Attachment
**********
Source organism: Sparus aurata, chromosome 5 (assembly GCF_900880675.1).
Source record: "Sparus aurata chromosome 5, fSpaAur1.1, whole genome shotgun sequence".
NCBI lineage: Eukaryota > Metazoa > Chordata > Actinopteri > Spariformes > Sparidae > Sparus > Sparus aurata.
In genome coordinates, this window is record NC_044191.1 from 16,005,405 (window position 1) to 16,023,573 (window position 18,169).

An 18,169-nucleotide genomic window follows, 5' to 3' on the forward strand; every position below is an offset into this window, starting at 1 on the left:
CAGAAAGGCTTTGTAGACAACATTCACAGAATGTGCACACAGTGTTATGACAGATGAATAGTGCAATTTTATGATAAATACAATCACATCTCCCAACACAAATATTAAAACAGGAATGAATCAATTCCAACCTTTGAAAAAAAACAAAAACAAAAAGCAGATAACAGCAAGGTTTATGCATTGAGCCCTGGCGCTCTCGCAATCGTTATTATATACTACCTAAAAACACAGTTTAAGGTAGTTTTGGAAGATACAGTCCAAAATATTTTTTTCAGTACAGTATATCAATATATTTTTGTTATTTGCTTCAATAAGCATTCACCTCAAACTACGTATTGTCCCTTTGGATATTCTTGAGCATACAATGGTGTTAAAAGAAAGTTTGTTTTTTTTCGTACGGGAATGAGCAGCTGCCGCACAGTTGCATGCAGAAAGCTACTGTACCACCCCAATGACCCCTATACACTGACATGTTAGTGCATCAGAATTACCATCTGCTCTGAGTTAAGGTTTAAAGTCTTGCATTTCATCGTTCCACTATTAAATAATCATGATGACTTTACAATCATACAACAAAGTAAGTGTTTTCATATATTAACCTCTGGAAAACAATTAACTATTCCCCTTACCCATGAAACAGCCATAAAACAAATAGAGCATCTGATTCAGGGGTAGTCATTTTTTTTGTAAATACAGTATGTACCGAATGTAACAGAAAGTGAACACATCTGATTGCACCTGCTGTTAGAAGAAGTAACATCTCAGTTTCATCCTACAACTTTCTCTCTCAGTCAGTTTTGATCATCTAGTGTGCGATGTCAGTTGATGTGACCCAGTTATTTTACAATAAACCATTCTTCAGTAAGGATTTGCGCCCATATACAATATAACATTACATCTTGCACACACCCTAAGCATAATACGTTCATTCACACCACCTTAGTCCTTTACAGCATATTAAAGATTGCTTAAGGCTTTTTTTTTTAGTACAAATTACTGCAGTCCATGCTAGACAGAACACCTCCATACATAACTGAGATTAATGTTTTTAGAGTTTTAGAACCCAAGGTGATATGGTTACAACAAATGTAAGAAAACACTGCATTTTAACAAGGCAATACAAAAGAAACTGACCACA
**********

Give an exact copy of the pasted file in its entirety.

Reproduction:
Source organism: Sparus aurata, chromosome 5 (assembly GCF_900880675.1).
Source record: "Sparus aurata chromosome 5, fSpaAur1.1, whole genome shotgun sequence".
NCBI lineage: Eukaryota > Metazoa > Chordata > Actinopteri > Spariformes > Sparidae > Sparus > Sparus aurata.
In genome coordinates, this window is record NC_044191.1 from 16,005,405 (window position 1) to 16,023,573 (window position 18,169).

An 18,169-nucleotide genomic window follows, 5' to 3' on the forward strand; every position below is an offset into this window, starting at 1 on the left:
CAGAAAGGCTTTGTAGACAACATTCACAGAATGTGCACACAGTGTTATGACAGATGAATAGTGCAATTTTATGATAAATACAATCACATCTCCCAACACAAATATTAAAACAGGAATGAATCAATTCCAACCTTTGAAAAAAAACAAAAACAAAAAGCAGATAACAGCAAGGTTTATGCATTGAGCCCTGGCGCTCTCGCAATCGTTATTATATACTACCTAAAAACACAGTTTAAGGTAGTTTTGGAAGATACAGTCCAAAATATTTTTTTCAGTACAGTATATCAATATATTTTTGTTATTTGCTTCAATAAGCATTCACCTCAAACTACGTATTGTCCCTTTGGATATTCTTGAGCATACAATGGTGTTAAAAGAAAGTTTGTTTTTTTTCGTACGGGAATGAGCAGCTGCCGCACAGTTGCATGCAGAAAGCTACTGTACCACCCCAATGACCCCTATACACTGACATGTTAGTGCATCAGAATTACCATCTGCTCTGAGTTAAGGTTTAAAGTCTTGCATTTCATCGTTCCACTATTAAATAATCATGATGACTTTACAATCATACAACAAAGTAAGTGTTTTCATATATTAACCTCTGGAAAACAATTAACTATTCCCCTTACCCATGAAACAGCCATAAAACAAATAGAGCATCTGATTCAGGGGTAGTCATTTTTTTTGTAAATACAGTATGTACCGAATGTAACAGAAAGTGAACACATCTGATTGCACCTGCTGTTAGAAGAAGTAACATCTCAGTTTCATCCTACAACTTTCTCTCTCAGTCAGTTTTGATCATCTAGTGTGCGATGTCAGTTGATGTGACCCAGTTATTTTACAATAAACCATTCTTCAGTAAGGATTTGCGCCCATATACAATATAACATTACATCTTGCACACACCCTAAGCATAATACGTTCATTCACACCACCTTAGTCCTTTACAGCATATTAAAGATTGCTTAAGGCTTTTTTTTTTAGTACAAATTACTGCAGTCCATGCTAGACAGAACACCTCCATACATAACTGAGATTAATGTTTTTAGAGTTTTAGAACCCAAGGTGATATGGTTACAACAAATGTAAGAAAACACTGCATTTTAACAAGGCAATACAAAAGAAACTGACCACA